One new dimension to this turn of events is that boat-owners and artisanal fisherfolk -- traditional rivals -- have now joined forces to set up joint-action councils to fight the entry of foreign operators into the fishery sector and the import of fishery products envisaged as part of World Trade Organisation agreements. Recently, the Fisheries Coordination Committee (FCC), a joint-action council of fish workers, at a meeting in Kochi, drew up an agitation programme against an official move to import fish items from Thailand into India. A decision was taken to stop ships carrying fish cargo from entering the harbour, and to prevent foreign fishing vessels, on joint deep sea fishing ventures, from entering the harbour or waters off the southern coast.

The second major impact of the new developments was irreparable ecological destruction. Species regeneration was seriously affected, showing a depletion of resources, right from the mid-'70s. The Kerala government decided to introduce a trawling ban during the monsoons -- the reproductive season -- in 1981, but it had to revoke the order within three days under pressure from the mechanised boat lobby. With agitations turning violent, a 45-day fishing ban on trawlers was introduced that comes into force on June 15 every year.

The third impact was the pauperisation of traditional fishing communities. Fishermen today are not considered important stakeholders, many are reduced to wage labourers. The tribal common ownership pattern, which once was the mainstay of life along the coast, has been replaced by a new class that includes powerful boat-owners-cum-moneylenders, trade unions, community organisations, middlemen and traders, political parties and communal organisations.

The destruction of the old social order based on the egalitarian principles of traditional hunter-gatherer communities into a class-based exploitative economy, in the short span of a few years, has had a tremendous impact on the people who, unwillingly, became victims of this transformation. They were rendered jobless, their traditional craft made useless, and the sea, whose wealth was considered a common asset, was turned into raw material for private capitalist enterprise. Huge mechanised boats roam the sea with their 'catch-all' perseine nets (widely in use, though officially banned) that leave nothing untouched. This new kind of activity has aptly been described as the "rape of the sea".

Dr K N Ganesh, who did a major study on the social and economic factors leading to communal tensions in Maradu, describes it as a state of total helplessness in the fishing villages, caused by intense competition, huge indebtedness and poverty and no effort on the part of the government, or any other agency, to help the fisherfolk survive.

Many have left their homes looking for jobs in the Gulf, and an influx of their remittances soon added a new dimension to the existing social tensions. K V Devadas, who has observed the changing lives of the fisher people in Madappally, in the northern belt, asserts that while one section continued to live in abject poverty, a new class of newly-rich came up among them. A visit to Maradu proves the point: the new houses built along the beach, mainly by Gulf-returnees, are made of cement and concrete and have granite and marble flooring. Their neighbours, meanwhile, live in slum-like dwellings. The existence of abject poverty alongside a vulgar exhibitionism of wealth has added fuel to the fire and has been one of the major catalysts of communal tensions in many fishing villages from Chombala in the north to Thaikal in central Kerala. It's the same story in the south, although the players and their communities differ.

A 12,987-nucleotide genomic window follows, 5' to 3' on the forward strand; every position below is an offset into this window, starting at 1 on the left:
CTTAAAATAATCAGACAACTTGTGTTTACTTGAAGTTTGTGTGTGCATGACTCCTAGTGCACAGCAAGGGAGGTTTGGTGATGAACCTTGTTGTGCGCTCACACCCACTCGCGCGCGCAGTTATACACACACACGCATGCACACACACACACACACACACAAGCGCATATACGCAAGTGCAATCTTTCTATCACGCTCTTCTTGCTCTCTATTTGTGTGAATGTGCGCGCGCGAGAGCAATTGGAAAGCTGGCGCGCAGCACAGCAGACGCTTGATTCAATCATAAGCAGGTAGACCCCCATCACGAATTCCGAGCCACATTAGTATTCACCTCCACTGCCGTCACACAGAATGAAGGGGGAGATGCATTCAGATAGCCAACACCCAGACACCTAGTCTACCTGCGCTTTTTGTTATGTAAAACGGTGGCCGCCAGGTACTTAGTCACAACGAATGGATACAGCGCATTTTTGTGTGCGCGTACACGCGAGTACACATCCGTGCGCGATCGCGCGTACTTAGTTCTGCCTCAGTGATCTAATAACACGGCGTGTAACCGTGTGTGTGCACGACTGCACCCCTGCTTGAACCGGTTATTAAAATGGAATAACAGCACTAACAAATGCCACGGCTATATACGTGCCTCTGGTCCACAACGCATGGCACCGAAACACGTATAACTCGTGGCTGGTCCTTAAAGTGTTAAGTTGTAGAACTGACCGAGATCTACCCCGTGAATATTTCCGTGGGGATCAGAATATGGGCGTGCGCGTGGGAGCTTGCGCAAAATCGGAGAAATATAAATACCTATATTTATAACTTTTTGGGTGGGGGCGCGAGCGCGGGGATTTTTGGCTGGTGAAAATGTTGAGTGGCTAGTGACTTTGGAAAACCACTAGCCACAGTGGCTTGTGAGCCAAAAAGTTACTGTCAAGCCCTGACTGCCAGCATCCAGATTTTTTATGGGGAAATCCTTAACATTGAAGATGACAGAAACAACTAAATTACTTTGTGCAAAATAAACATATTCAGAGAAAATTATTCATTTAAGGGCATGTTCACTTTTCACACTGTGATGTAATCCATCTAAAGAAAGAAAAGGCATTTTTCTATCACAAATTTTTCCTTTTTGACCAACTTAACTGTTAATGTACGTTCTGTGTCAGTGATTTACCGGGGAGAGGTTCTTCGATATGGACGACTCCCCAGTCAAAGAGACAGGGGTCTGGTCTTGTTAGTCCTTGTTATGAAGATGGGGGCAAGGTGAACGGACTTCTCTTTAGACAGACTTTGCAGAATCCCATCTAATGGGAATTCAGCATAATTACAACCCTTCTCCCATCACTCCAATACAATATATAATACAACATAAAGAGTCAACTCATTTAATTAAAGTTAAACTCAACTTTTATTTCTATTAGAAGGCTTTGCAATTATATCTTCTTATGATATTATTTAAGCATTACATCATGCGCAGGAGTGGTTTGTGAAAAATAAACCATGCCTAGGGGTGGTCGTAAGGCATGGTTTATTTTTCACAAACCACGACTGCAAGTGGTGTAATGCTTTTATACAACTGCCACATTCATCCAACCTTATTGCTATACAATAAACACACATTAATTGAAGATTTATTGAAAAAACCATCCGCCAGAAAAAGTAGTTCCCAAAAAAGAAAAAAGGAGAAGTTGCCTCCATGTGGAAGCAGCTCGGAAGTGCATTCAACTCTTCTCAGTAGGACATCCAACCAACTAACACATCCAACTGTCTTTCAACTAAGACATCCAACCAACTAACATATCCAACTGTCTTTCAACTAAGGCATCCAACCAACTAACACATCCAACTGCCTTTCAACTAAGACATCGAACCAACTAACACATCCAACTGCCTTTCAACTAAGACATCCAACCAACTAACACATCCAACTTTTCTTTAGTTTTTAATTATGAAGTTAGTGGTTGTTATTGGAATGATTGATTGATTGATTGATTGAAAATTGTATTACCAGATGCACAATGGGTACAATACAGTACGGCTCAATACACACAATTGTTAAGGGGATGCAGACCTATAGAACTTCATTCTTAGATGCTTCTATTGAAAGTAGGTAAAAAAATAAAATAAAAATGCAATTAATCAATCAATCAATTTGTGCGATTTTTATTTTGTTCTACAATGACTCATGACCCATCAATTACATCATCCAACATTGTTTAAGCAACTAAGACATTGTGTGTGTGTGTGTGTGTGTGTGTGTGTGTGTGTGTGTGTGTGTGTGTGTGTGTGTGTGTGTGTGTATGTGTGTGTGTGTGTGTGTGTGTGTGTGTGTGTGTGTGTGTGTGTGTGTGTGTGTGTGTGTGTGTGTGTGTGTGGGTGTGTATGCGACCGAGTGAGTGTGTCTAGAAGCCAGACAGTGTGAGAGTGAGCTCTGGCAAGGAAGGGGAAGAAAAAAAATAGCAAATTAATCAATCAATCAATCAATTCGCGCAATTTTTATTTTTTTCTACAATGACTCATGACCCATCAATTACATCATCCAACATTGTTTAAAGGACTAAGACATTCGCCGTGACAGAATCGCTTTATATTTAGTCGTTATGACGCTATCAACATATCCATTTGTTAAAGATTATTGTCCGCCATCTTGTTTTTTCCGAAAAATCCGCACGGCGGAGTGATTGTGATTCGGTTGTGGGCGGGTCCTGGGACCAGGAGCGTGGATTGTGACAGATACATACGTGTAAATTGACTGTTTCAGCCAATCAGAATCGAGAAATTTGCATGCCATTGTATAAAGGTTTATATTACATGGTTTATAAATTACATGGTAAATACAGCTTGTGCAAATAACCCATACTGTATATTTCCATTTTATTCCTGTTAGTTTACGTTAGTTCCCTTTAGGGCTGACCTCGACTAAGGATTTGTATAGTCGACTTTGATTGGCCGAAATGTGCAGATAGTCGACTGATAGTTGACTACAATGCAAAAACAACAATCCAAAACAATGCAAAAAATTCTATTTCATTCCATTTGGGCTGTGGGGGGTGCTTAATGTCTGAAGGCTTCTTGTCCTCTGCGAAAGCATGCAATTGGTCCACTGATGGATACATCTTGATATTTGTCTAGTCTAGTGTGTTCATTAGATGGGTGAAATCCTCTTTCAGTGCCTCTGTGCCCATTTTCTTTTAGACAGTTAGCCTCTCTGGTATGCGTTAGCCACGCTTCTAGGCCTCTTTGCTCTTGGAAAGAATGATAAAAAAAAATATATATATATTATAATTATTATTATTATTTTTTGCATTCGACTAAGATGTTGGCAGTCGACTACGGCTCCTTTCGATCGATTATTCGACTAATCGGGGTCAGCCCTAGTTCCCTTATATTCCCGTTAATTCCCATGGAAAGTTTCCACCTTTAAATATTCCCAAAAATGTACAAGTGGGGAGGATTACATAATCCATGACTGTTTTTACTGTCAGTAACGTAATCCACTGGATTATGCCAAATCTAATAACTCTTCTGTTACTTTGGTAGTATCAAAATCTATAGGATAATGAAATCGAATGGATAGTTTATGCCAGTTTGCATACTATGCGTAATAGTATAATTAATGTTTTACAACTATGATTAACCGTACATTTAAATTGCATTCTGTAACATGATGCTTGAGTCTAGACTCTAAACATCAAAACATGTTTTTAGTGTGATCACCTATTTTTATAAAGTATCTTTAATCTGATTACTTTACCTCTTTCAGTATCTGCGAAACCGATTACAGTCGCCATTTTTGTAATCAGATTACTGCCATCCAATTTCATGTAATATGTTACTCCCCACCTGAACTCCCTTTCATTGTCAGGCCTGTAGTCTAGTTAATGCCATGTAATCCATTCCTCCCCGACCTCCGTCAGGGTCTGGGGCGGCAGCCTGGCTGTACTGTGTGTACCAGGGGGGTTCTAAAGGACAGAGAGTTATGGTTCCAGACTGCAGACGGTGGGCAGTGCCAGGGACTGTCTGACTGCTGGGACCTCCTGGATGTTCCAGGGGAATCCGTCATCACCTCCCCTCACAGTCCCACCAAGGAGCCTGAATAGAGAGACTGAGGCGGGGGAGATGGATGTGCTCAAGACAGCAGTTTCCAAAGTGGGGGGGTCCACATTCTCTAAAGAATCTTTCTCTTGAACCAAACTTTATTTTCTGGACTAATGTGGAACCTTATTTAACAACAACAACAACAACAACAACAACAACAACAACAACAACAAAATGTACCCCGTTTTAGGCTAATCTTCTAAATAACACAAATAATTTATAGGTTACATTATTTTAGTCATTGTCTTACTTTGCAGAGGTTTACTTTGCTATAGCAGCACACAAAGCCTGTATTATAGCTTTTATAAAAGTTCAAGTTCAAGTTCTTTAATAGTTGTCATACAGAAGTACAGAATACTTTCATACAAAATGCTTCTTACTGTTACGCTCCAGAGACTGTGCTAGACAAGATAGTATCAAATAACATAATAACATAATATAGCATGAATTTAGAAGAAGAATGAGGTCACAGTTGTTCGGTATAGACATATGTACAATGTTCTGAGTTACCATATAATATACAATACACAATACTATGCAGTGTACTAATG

Over the last four decades, the southwestern coast has witnessed a series of violent clashes. They can be divided into two types: those between the traditional fisherfolk and the new class of speedboat fishermen (quite common in the '70s and '80s), and those of a communal nature that took place between the Hindu fishing communities on one side and Muslims or Christians on the other. In the southern parts, it was between the Christians and Muslims. This second type of confrontation became rampant mainly after the '80s, although some flashpoints, like Maradu, have a history of communal violence right from the early-'60s. But these were occasional and rare.

At Naduvattom, near Maradu, incidents of a communal nature led to police firing in 1958; in Madappally, near Vatakara, clashes occurred among the fisherfolk over political disputes between the Communists and the Congress Party, in the late-'60s; in Vatanappally, in Trissur, similar incidents were reported two decades ago. In Thaikal, near Cherthala in Alapuzha, clashes occurred between Hindu and Christian fishermen, resulting in five deaths, in 2002; Vizhinjam and Poonthura in the south are well known as sensitive areas with occasional outbursts between the different communities. Maradu witnessed two violent incidents that left over a dozen Hindus and Muslims dead. Minor communal clashes are common in the entire region, resulting in loss of human life and property. According to police sources, there are dozens of sensitive pockets all along the coast.

The government must take a comprehensive look at this problem, and find solutions in the realm of economics and politics. Already, competition from abroad has added a new dimension to the already confused scenario: foreign trawlers are entering Indian fishing zones as part of global joint ventures, and Indian markets will soon be flooded with foreign fish products. This will be the next phase of an impoverishment process that started way back in the '70s...

(N P Chekkutty is a Kerala-based journalist. He is presently Executive Editor ofTejas. This is the second in a series of articles on the communal polarisation of Kerala's fisher community, researched as part of the CCDS-InfochangeIndia Research Fellowships 2006.)

InfoChange News & Features, August 2006